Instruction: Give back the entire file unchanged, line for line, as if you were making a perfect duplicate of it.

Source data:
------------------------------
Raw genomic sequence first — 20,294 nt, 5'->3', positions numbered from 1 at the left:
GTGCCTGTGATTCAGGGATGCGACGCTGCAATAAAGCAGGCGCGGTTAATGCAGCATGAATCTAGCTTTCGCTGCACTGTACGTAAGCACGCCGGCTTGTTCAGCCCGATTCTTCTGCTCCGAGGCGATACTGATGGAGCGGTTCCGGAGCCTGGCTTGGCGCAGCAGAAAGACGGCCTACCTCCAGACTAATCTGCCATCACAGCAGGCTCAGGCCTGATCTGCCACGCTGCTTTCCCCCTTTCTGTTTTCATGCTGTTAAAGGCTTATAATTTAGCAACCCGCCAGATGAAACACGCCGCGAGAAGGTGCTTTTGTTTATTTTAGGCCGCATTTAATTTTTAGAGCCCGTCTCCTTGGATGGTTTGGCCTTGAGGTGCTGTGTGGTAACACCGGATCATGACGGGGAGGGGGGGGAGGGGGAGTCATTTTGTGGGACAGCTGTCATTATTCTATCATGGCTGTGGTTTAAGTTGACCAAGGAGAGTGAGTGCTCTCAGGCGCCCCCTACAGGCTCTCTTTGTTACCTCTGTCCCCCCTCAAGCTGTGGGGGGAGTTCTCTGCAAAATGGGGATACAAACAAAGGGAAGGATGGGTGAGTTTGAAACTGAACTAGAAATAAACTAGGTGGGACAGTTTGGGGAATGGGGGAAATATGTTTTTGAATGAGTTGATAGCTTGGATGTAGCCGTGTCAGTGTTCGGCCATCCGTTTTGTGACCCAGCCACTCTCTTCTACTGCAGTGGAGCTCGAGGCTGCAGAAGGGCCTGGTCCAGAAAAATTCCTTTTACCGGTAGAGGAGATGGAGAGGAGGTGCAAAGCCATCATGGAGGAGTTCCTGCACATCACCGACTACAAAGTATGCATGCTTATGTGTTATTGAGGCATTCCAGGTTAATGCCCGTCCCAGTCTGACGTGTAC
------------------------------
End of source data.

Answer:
Raw genomic sequence first — 20,294 nt, 5'->3', positions numbered from 1 at the left:
GTGCCTGTGATTCAGGGATGCGACGCTGCAATAAAGCAGGCGCGGTTAATGCAGCATGAATCTAGCTTTCGCTGCACTGTACGTAAGCACGCCGGCTTGTTCAGCCCGATTCTTCTGCTCCGAGGCGATACTGATGGAGCGGTTCCGGAGCCTGGCTTGGCGCAGCAGAAAGACGGCCTACCTCCAGACTAATCTGCCATCACAGCAGGCTCAGGCCTGATCTGCCACGCTGCTTTCCCCCTTTCTGTTTTCATGCTGTTAAAGGCTTATAATTTAGCAACCCGCCAGATGAAACACGCCGCGAGAAGGTGCTTTTGTTTATTTTAGGCCGCATTTAATTTTTAGAGCCCGTCTCCTTGGATGGTTTGGCCTTGAGGTGCTGTGTGGTAACACCGGATCATGACGGGGAGGGGGGGGAGGGGGAGTCATTTTGTGGGACAGCTGTCATTATTCTATCATGGCTGTGGTTTAAGTTGACCAAGGAGAGTGAGTGCTCTCAGGCGCCCCCTACAGGCTCTCTTTGTTACCTCTGTCCCCCCTCAAGCTGTGGGGGGAGTTCTCTGCAAAATGGGGATACAAACAAAGGGAAGGATGGGTGAGTTTGAAACTGAACTAGAAATAAACTAGGTGGGACAGTTTGGGGAATGGGGGAAATATGTTTTTGAATGAGTTGATAGCTTGGATGTAGCCGTGTCAGTGTTCGGCCATCCGTTTTGTGACCCAGCCACTCTCTTCTACTGCAGTGGAGCTCGAGGCTGCAGAAGGGCCTGGTCCAGAAAAATTCCTTTTACCGGTAGAGGAGATGGAGAGGAGGTGCAAAGCCATCATGGAGGAGTTCCTGCACATCACCGACTACAAAGTATGCATGCTTATGTGTTATTGAGGCATTCCAGGTTAATGCCCGTCCCAGTCTGACGTGTAC